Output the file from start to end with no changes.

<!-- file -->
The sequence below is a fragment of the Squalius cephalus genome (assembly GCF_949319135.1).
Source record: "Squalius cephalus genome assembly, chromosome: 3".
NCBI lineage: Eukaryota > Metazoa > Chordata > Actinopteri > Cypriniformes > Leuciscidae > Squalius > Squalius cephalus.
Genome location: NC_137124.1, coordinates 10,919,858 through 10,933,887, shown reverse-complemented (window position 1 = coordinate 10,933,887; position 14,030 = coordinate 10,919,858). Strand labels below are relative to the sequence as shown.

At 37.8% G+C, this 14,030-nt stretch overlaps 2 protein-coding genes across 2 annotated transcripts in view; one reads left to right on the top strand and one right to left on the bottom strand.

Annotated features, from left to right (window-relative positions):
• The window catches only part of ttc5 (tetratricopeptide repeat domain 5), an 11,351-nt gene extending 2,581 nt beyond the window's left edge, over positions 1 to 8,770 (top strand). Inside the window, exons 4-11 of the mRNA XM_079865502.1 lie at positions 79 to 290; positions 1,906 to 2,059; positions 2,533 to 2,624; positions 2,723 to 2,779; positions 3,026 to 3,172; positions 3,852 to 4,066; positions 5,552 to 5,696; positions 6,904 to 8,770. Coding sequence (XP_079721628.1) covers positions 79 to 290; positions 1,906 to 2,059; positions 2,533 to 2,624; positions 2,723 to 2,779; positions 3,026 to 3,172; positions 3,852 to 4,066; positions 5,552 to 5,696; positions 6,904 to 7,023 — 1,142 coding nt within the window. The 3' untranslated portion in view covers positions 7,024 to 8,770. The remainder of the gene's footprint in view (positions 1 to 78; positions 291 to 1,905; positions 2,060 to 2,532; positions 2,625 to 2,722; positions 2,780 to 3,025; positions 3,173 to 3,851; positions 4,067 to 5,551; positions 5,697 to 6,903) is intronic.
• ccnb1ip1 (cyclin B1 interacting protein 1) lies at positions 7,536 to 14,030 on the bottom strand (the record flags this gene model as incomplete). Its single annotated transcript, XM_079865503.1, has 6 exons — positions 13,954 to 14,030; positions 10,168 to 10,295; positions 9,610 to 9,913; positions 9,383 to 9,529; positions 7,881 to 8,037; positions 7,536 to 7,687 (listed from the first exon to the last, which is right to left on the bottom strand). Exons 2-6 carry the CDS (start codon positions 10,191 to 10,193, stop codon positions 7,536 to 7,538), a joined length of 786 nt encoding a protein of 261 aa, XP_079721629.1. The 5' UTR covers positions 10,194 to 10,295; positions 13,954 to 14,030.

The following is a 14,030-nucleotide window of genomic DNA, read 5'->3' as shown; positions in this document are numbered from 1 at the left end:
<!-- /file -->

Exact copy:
The sequence below is a fragment of the Squalius cephalus genome (assembly GCF_949319135.1).
Source record: "Squalius cephalus genome assembly, chromosome: 3".
NCBI lineage: Eukaryota > Metazoa > Chordata > Actinopteri > Cypriniformes > Leuciscidae > Squalius > Squalius cephalus.
Genome location: NC_137124.1, coordinates 10,919,858 through 10,933,887, shown reverse-complemented (window position 1 = coordinate 10,933,887; position 14,030 = coordinate 10,919,858). Strand labels below are relative to the sequence as shown.

At 37.8% G+C, this 14,030-nt stretch overlaps 2 protein-coding genes across 2 annotated transcripts in view; one reads left to right on the top strand and one right to left on the bottom strand.

Annotated features, from left to right (window-relative positions):
• The window catches only part of ttc5 (tetratricopeptide repeat domain 5), an 11,351-nt gene extending 2,581 nt beyond the window's left edge, over positions 1 to 8,770 (top strand). Inside the window, exons 4-11 of the mRNA XM_079865502.1 lie at positions 79 to 290; positions 1,906 to 2,059; positions 2,533 to 2,624; positions 2,723 to 2,779; positions 3,026 to 3,172; positions 3,852 to 4,066; positions 5,552 to 5,696; positions 6,904 to 8,770. Coding sequence (XP_079721628.1) covers positions 79 to 290; positions 1,906 to 2,059; positions 2,533 to 2,624; positions 2,723 to 2,779; positions 3,026 to 3,172; positions 3,852 to 4,066; positions 5,552 to 5,696; positions 6,904 to 7,023 — 1,142 coding nt within the window. The 3' untranslated portion in view covers positions 7,024 to 8,770. The remainder of the gene's footprint in view (positions 1 to 78; positions 291 to 1,905; positions 2,060 to 2,532; positions 2,625 to 2,722; positions 2,780 to 3,025; positions 3,173 to 3,851; positions 4,067 to 5,551; positions 5,697 to 6,903) is intronic.
• ccnb1ip1 (cyclin B1 interacting protein 1) lies at positions 7,536 to 14,030 on the bottom strand (the record flags this gene model as incomplete). Its single annotated transcript, XM_079865503.1, has 6 exons — positions 13,954 to 14,030; positions 10,168 to 10,295; positions 9,610 to 9,913; positions 9,383 to 9,529; positions 7,881 to 8,037; positions 7,536 to 7,687 (listed from the first exon to the last, which is right to left on the bottom strand). Exons 2-6 carry the CDS (start codon positions 10,191 to 10,193, stop codon positions 7,536 to 7,538), a joined length of 786 nt encoding a protein of 261 aa, XP_079721629.1. The 5' UTR covers positions 10,194 to 10,295; positions 13,954 to 14,030.

The following is a 14,030-nucleotide window of genomic DNA, read 5'->3' as shown; positions in this document are numbered from 1 at the left end: